5 Steps to a Successful Design Project

Starting on a new design project? Consider these five steps to lead you on the road to success.

In my 10 years as a graphic designer, I’ve learned starting on a new design project is like planning a dinner party. First you land on the date and time, then nail down the guest list, plan the menu, accommodate any food allergies, decide on a budget, etc. A successful dinner party — or design project — can’t begin until every last detail is ironed out. And trust me, there are a lot of details.

 

The next time your business needs a new graphic, brochure, ad or website, be sure to keep these points in mind. Whether using an agency or in-house expertise, your team will thank you for it.

 

1. Initial Ideas

In the brainstorming phase, we want to hear any and all ideas, knowing we’ll weed out the good ones from the bad. When clients come to Candor with new project needs, we ask if they have examples of what they like, what they don’t like, what’s been done in the past and what could be done better in the future. From there, we can steer them in a specific direction and keep the project moving.

 

Side note: if a client comes to us and says they don’t know what they want, there’s a high likelihood we’ll make them go back and do some research. Having a jumping off point, even a broad one, will help us more quickly narrow the scope of the project and get it one step closer to completion.

 

 

“budget”

 

2. Budget

Budget is a big deal. It might dictate what kind of paper we use, what printer gets the job, how much time we spend on a project and even if we can purchase stock photography. Candor always makes sure our clients get the most bang for their buck, so we may steer you away from physically printing and mailing an annual report, for example, and instead create a snazzy, interactive digital version.

 

Placement, distribution and advertising might also eat away at the budget. Clients must look at the big picture; do they have $5,000 to spend on creating graphics for Facebook ads, or is the actual ad spend coming out of that budget, too? If there are several pieces to the puzzle, projects can get expensive fast, so considering an overall budget is key.

 

3. Deadline

When we ask for a deadline, we really mean deadlines (plural). A project will have several points on its timeline, including internal content creation, first round of proofs, several rounds of edits and corrections and a hard deadline. We also always ask clients if they envision using the piece in different ways — creating different versions, say for print, online and social media, takes time. It may be necessary to set a hard deadline first, and then set expectations with clients on what we can achieve within that timeframe. Even seemingly “simple” projects like brochures, mailers and flyers can take two to three weeks from start to finish.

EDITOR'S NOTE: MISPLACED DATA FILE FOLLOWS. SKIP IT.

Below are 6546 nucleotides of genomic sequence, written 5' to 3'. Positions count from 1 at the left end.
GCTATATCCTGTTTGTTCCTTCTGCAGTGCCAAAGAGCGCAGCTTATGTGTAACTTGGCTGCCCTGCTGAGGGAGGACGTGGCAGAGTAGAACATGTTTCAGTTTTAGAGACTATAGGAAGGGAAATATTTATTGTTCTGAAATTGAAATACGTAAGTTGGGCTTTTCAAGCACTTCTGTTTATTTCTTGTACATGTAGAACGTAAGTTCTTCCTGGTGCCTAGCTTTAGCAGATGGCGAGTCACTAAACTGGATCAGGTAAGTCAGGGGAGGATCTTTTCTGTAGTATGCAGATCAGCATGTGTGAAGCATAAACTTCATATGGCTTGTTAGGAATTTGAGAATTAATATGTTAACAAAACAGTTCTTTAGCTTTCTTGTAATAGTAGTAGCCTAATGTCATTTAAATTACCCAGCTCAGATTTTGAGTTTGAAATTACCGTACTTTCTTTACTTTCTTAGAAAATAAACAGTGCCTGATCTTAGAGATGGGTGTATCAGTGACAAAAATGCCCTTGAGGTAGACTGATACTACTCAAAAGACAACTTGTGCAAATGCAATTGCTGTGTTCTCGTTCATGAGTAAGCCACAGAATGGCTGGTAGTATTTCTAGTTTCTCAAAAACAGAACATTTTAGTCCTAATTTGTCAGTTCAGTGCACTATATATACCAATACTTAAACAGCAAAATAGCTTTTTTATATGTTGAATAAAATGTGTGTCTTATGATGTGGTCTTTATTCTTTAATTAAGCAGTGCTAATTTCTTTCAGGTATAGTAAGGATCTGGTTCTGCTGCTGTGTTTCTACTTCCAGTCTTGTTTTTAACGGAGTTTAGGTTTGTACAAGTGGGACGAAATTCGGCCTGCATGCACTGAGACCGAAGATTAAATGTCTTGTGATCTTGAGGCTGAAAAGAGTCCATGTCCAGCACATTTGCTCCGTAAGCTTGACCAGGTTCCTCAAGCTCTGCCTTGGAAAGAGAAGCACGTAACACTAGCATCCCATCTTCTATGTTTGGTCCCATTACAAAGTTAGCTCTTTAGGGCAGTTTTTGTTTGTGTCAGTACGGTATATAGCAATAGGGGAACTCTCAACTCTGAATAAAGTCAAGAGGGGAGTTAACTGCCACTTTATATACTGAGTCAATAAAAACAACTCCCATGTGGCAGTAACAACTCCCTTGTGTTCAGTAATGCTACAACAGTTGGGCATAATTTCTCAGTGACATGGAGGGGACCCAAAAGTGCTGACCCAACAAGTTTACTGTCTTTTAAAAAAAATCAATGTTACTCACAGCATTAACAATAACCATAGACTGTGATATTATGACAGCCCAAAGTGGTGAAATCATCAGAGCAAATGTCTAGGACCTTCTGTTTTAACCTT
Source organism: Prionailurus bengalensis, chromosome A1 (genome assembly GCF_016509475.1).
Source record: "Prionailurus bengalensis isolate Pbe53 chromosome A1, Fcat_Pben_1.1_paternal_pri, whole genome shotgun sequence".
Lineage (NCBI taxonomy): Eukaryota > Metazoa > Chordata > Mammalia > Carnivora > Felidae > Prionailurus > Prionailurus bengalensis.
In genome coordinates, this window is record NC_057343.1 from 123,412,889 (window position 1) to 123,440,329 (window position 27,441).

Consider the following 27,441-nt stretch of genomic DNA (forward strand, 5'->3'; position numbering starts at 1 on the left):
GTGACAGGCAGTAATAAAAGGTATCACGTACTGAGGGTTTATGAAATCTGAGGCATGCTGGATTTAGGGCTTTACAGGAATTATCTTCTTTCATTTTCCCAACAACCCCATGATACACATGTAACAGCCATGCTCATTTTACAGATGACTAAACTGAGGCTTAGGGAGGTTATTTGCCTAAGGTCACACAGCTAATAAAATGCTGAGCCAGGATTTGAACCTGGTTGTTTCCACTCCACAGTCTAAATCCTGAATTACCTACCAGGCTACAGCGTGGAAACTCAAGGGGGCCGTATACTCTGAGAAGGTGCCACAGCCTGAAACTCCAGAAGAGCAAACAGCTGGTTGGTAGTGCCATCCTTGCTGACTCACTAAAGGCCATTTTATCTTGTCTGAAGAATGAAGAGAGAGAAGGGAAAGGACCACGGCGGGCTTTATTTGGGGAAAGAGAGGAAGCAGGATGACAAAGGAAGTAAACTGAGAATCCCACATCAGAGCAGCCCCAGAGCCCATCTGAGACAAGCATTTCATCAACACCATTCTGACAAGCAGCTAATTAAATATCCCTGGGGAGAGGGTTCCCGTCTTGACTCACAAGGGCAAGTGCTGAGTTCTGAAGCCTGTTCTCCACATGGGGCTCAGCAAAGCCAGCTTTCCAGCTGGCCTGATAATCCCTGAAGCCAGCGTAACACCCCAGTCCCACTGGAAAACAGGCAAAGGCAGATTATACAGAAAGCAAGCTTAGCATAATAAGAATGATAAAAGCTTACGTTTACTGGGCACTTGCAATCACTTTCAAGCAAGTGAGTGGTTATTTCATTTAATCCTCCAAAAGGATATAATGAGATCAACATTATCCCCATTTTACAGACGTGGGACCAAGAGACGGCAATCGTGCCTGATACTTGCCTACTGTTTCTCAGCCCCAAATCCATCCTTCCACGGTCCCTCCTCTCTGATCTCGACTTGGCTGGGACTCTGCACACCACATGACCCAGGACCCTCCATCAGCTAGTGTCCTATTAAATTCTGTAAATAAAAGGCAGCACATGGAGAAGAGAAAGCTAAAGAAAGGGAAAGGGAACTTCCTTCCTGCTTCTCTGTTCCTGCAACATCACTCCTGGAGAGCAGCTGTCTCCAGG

4. Audience/Purpose

Believe it or not, clients often forget to take target audience into consideration. No one design piece can appeal to everyone — sometimes, creating different versions of a project is actually the most effective way to reach and appeal to specific audience segments.

 

Where and how the piece is being used are other important factors to consider. Is the brochure meant for a younger, mobile-first audience, for example, or should it be produced in large print for seniors? Determining audience and purpose may take the project in an entirely new direction, so be sure these aspects are seriously and carefully considered.

 

 

“colors”

 

5. Style & Brand Guidelines

Finally, we want to ensure any new project we create fits in with clients’ existing brands. Taking style and brand guidelines into account will help us maintain consistency and give brands a strong voice. Colors, styles, fonts and design choices can even help elicit certain emotions or inspire the audience to take action.

 

Note: if your brand is highly recognizable in red and yellow with a bold sans serif typeface, for example, then play this to your advantage. Think of the McDonald’s arches — kids recognize them from miles away. McDonald’s isn’t suddenly going to change them to blue to “mix things up.”

 

In my experience, keeping these five points in mind always means the difference between a successful, impactful design project and one that just falls flat. Lean on the experienced team at Candor to guide you in the right direction, and together, we’ll create a piece which personifies your brand and achieves your goals.

 

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